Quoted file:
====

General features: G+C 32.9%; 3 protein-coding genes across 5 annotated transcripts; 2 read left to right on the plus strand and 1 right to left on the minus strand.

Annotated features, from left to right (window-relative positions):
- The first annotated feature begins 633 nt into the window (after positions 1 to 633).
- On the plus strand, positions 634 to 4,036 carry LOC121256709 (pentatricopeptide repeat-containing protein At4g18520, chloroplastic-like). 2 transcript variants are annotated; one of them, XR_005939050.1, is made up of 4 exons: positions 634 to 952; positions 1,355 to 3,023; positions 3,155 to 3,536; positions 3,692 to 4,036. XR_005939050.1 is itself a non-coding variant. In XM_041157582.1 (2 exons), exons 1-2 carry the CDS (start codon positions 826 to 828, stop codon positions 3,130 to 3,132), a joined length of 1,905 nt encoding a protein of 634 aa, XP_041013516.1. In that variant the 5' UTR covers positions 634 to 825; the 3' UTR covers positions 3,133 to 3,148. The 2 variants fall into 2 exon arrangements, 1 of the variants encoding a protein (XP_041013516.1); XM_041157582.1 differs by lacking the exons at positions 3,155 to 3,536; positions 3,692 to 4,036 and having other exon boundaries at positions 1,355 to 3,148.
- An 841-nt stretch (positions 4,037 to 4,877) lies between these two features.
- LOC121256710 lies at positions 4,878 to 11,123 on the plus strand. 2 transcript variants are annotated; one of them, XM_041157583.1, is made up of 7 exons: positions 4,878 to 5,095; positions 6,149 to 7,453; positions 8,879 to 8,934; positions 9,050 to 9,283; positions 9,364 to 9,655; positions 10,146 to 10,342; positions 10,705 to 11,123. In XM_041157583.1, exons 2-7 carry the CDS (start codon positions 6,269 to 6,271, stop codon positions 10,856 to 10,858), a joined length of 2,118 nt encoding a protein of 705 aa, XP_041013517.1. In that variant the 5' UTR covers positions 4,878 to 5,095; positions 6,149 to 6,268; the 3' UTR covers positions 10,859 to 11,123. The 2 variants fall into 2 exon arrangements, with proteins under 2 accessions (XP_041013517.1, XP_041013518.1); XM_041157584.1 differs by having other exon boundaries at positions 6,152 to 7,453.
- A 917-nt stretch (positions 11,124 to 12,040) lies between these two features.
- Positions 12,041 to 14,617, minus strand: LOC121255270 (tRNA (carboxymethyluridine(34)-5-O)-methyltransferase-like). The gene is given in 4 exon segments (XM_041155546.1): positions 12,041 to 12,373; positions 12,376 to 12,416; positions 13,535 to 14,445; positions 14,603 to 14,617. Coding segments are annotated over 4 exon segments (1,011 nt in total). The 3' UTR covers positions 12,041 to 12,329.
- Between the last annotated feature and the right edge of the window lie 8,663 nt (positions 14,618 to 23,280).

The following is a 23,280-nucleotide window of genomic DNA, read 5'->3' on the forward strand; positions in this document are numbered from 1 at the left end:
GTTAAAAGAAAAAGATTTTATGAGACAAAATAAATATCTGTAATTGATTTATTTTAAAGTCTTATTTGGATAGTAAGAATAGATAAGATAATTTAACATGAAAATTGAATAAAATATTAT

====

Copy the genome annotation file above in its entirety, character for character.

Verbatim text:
General features: G+C 32.9%; 3 protein-coding genes across 5 annotated transcripts; 2 read left to right on the plus strand and 1 right to left on the minus strand.

Annotated features, from left to right (window-relative positions):
- The first annotated feature begins 633 nt into the window (after positions 1 to 633).
- On the plus strand, positions 634 to 4,036 carry LOC121256709 (pentatricopeptide repeat-containing protein At4g18520, chloroplastic-like). 2 transcript variants are annotated; one of them, XR_005939050.1, is made up of 4 exons: positions 634 to 952; positions 1,355 to 3,023; positions 3,155 to 3,536; positions 3,692 to 4,036. XR_005939050.1 is itself a non-coding variant. In XM_041157582.1 (2 exons), exons 1-2 carry the CDS (start codon positions 826 to 828, stop codon positions 3,130 to 3,132), a joined length of 1,905 nt encoding a protein of 634 aa, XP_041013516.1. In that variant the 5' UTR covers positions 634 to 825; the 3' UTR covers positions 3,133 to 3,148. The 2 variants fall into 2 exon arrangements, 1 of the variants encoding a protein (XP_041013516.1); XM_041157582.1 differs by lacking the exons at positions 3,155 to 3,536; positions 3,692 to 4,036 and having other exon boundaries at positions 1,355 to 3,148.
- An 841-nt stretch (positions 4,037 to 4,877) lies between these two features.
- LOC121256710 lies at positions 4,878 to 11,123 on the plus strand. 2 transcript variants are annotated; one of them, XM_041157583.1, is made up of 7 exons: positions 4,878 to 5,095; positions 6,149 to 7,453; positions 8,879 to 8,934; positions 9,050 to 9,283; positions 9,364 to 9,655; positions 10,146 to 10,342; positions 10,705 to 11,123. In XM_041157583.1, exons 2-7 carry the CDS (start codon positions 6,269 to 6,271, stop codon positions 10,856 to 10,858), a joined length of 2,118 nt encoding a protein of 705 aa, XP_041013517.1. In that variant the 5' UTR covers positions 4,878 to 5,095; positions 6,149 to 6,268; the 3' UTR covers positions 10,859 to 11,123. The 2 variants fall into 2 exon arrangements, with proteins under 2 accessions (XP_041013517.1, XP_041013518.1); XM_041157584.1 differs by having other exon boundaries at positions 6,152 to 7,453.
- A 917-nt stretch (positions 11,124 to 12,040) lies between these two features.
- Positions 12,041 to 14,617, minus strand: LOC121255270 (tRNA (carboxymethyluridine(34)-5-O)-methyltransferase-like). The gene is given in 4 exon segments (XM_041155546.1): positions 12,041 to 12,373; positions 12,376 to 12,416; positions 13,535 to 14,445; positions 14,603 to 14,617. Coding segments are annotated over 4 exon segments (1,011 nt in total). The 3' UTR covers positions 12,041 to 12,329.
- Between the last annotated feature and the right edge of the window lie 8,663 nt (positions 14,618 to 23,280).

The following is a 23,280-nucleotide window of genomic DNA, read 5'->3' on the forward strand; positions in this document are numbered from 1 at the left end:
GTTAAAAGAAAAAGATTTTATGAGACAAAATAAATATCTGTAATTGATTTATTTTAAAGTCTTATTTGGATAGTAAGAATAGATAAGATAATTTAACATGAAAATTGAATAAAATATTAT